Artist: Jessica Frelinghuysen
Location: Cass Cafe
JRF – Iced tea, Salmon BLT, 1/2 “structural” sweet potato fries appetizer
SRS – Coffee (black), “Naughty” salami and cheese wrap, 1/2 “ooh fancy” sweet potato fries appetizer, caramel cake
Let’s do an exercise together: Jessica Free-Ling-Hi-Zen. Hi! Hi! Hi, Jessica! Free-Ling-Hi-Zen. That’s how you say it. Great, I feel better. Thanks.
Jessica and I have a LOT in common. We both have the middle name Rose. We both wanted to be the same things when we grew up in the same order, as kids: ballerina –> marine biologist –> writer –> dawning awareness that we are probably an artist. We both really liked Jen David’s shirt, which featured a photo-realistic image of SPACE! But we both have misgivings about traveling into space, if we could never come back again. Jessica seemed most focused on the fact that you cannot get out of a spaceship, so it would be like being trapped in a big car. For my part, when I think about my occasional feelings of homesickness for, say, my native land of California, and then try to extrapolate the feeling of being homesick for a whole planet…it feels pretty overwhelming.
We analyzed the current show up at Cass–always a great location to encounter an artist from seemingly out of nowhere. The show, which opened on August 8 and will run through October 31, is called “Art Mavericks” and the mavericks in question are Tim Burke–who makes giant totems that look like a cross between cats and giraffes, among other things–and Joel Mockovciak–whose cabinets of curiosity merit another visit from me–and Miriam Marcus–whose understated domestic oil paintings of familiar rural/urban Detroit landscapes provide a nice grounding point for the other, more cartoony work. It’s a good show; I hope you check it out! I think the Cass Cafe really manages to do art in a restaurant setting in a way that totally elevates both experiences, without being over-pretentious. I love going there, and I hope it never changes.
Jessica and I did some talking about creative process, as she is lined up to teach a class on it for the first time at U of M this Fall. I have a habit of creating imaginary syllabi in my mind, for classes that I have not been hired to teach, so I always have an abundance of ideas in cold storage, if anyone ever needs them. Just let me know. In Jessica’s case, her class combines first-year art, engineering, music, and architecture students–kind of a motley crew with whom to cover creative process. But I actually think it’s a really exciting opportunity to facilitate a kind of open exchange about what creative process is–how it is similar and different between disciplines. Because I think something that is not well understood about art, outside of those who practice it, is that it is actually a form of problem solving, just like design. Levering aesthetics and construction to solve a problem…but it might be more amorphous than the problems that engineers solve for. Or not. I’m looking forward to hearing how the semester shakes out for Creative Process 101!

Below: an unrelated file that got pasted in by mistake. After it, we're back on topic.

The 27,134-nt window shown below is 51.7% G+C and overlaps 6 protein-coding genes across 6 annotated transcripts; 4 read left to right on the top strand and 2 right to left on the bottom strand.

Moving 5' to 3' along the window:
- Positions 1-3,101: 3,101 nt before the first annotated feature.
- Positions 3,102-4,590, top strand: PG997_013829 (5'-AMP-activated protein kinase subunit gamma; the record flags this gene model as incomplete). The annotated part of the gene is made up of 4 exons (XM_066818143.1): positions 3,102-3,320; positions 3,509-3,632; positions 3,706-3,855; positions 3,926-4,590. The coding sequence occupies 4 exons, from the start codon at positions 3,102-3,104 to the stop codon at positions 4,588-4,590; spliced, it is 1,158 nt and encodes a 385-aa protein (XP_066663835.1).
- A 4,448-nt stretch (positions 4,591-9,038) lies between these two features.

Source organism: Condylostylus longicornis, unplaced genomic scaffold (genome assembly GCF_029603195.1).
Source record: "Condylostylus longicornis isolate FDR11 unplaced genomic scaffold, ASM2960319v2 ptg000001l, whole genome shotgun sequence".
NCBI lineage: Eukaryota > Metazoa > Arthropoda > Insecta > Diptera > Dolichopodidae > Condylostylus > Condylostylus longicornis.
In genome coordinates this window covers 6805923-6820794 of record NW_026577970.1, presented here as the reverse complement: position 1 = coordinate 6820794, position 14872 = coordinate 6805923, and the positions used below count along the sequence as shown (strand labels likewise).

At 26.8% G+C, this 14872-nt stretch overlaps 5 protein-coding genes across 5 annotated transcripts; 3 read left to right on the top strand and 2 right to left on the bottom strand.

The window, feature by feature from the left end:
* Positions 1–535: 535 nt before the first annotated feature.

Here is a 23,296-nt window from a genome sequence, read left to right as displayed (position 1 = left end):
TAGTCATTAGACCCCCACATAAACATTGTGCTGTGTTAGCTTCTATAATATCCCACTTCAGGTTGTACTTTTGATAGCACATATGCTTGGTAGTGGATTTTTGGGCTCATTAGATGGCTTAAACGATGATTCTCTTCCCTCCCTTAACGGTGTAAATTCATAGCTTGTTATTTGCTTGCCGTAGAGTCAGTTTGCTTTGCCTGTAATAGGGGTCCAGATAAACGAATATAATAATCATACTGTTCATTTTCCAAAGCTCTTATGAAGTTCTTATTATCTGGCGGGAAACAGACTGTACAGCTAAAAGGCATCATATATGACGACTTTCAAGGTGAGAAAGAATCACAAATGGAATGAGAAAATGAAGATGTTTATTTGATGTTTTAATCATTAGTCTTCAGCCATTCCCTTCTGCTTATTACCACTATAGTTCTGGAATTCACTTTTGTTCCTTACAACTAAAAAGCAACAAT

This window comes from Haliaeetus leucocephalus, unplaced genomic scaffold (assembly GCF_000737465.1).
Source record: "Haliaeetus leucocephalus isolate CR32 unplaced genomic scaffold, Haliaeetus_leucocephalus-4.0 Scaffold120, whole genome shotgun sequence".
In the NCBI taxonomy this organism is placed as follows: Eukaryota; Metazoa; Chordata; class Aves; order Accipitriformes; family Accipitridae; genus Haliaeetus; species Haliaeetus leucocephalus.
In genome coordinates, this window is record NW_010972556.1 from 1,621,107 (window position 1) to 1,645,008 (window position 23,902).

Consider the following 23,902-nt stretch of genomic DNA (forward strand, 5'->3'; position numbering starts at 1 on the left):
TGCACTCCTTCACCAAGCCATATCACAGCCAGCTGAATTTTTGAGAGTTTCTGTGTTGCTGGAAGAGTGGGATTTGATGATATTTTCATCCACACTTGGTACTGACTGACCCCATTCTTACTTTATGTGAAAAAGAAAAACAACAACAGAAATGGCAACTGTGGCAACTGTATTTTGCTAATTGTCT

We talked some more about hoarding–this comes up a lot around me. I think stuff is so fundamental to who we are, maybe as humans, but certainly as modern-day Americans. It surrounds and drives so much of what we do. It’s really no wonder that some people become disordered around it. I’m in a sort of anxious state because I did some renovation work on my kitchen this month, which forced the contents of it into the dining room, which now is a rough approximation of what my life will look like, if I don’t keep an eye on my follow-through. I’m working back from it more slowly than I would like, and it has underscored for me how fragile my ostensible control is over my objects. Like a garden, if you let it go untended, it can get out of control surprisingly quickly.
I am pretty sensitive about how to handle people’s relationships with stuff–way better than how to handle people’s relationships with people, actually–and I think I would actually do a pretty good job working professionally with hoarders. Assuming I don’t become one (or maybe because I’m always working actively not to become one). The key, I think, is recognizing that it’s not really the stuff that people are having trouble dealing with; it’s the emotions or memories that have become attached to the stuff. Helping someone with their stuff is really about letting them express the emotions and memories, and working to detach them from the stuff. Then it becomes much easier to see it just as the object, and subsequently let it go.
Anyway, I could go on all day, but I won’t. Jessica put a question to me, that will perhaps arise at the artist talk at Cave this Sunday, and I, in turn, will put it to you: What is the role or importance of Play in art process?
I’d love to hear your thoughts.